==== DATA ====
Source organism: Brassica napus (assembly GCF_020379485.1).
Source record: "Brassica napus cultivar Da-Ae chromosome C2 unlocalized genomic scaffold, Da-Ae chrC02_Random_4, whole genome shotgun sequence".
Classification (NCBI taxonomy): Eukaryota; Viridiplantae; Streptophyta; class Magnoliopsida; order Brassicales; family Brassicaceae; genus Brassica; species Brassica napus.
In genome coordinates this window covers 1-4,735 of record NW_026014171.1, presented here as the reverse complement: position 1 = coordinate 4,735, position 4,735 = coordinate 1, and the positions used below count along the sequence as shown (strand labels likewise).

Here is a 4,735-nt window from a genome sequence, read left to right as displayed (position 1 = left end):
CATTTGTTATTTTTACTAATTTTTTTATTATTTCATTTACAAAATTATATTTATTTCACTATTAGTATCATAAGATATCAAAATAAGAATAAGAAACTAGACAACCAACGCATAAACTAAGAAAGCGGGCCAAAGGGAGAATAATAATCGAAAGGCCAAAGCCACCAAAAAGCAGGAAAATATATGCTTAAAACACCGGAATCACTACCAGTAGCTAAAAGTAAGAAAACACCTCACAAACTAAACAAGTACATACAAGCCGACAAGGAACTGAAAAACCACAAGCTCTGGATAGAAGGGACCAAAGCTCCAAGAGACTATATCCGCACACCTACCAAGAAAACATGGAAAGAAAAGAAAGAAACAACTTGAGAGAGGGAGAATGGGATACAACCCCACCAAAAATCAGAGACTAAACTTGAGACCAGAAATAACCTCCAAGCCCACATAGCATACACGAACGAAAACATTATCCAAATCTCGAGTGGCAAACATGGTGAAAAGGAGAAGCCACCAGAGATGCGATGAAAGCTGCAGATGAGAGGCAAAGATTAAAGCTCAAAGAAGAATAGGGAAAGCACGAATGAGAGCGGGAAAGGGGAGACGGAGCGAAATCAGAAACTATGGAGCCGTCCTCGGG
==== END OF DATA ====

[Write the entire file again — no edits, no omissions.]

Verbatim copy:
Source organism: Brassica napus (assembly GCF_020379485.1).
Source record: "Brassica napus cultivar Da-Ae chromosome C2 unlocalized genomic scaffold, Da-Ae chrC02_Random_4, whole genome shotgun sequence".
Classification (NCBI taxonomy): Eukaryota; Viridiplantae; Streptophyta; class Magnoliopsida; order Brassicales; family Brassicaceae; genus Brassica; species Brassica napus.
In genome coordinates this window covers 1-4,735 of record NW_026014171.1, presented here as the reverse complement: position 1 = coordinate 4,735, position 4,735 = coordinate 1, and the positions used below count along the sequence as shown (strand labels likewise).

Here is a 4,735-nt window from a genome sequence, read left to right as displayed (position 1 = left end):
CATTTGTTATTTTTACTAATTTTTTTATTATTTCATTTACAAAATTATATTTATTTCACTATTAGTATCATAAGATATCAAAATAAGAATAAGAAACTAGACAACCAACGCATAAACTAAGAAAGCGGGCCAAAGGGAGAATAATAATCGAAAGGCCAAAGCCACCAAAAAGCAGGAAAATATATGCTTAAAACACCGGAATCACTACCAGTAGCTAAAAGTAAGAAAACACCTCACAAACTAAACAAGTACATACAAGCCGACAAGGAACTGAAAAACCACAAGCTCTGGATAGAAGGGACCAAAGCTCCAAGAGACTATATCCGCACACCTACCAAGAAAACATGGAAAGAAAAGAAAGAAACAACTTGAGAGAGGGAGAATGGGATACAACCCCACCAAAAATCAGAGACTAAACTTGAGACCAGAAATAACCTCCAAGCCCACATAGCATACACGAACGAAAACATTATCCAAATCTCGAGTGGCAAACATGGTGAAAAGGAGAAGCCACCAGAGATGCGATGAAAGCTGCAGATGAGAGGCAAAGATTAAAGCTCAAAGAAGAATAGGGAAAGCACGAATGAGAGCGGGAAAGGGGAGACGGAGCGAAATCAGAAACTATGGAGCCGTCCTCGGG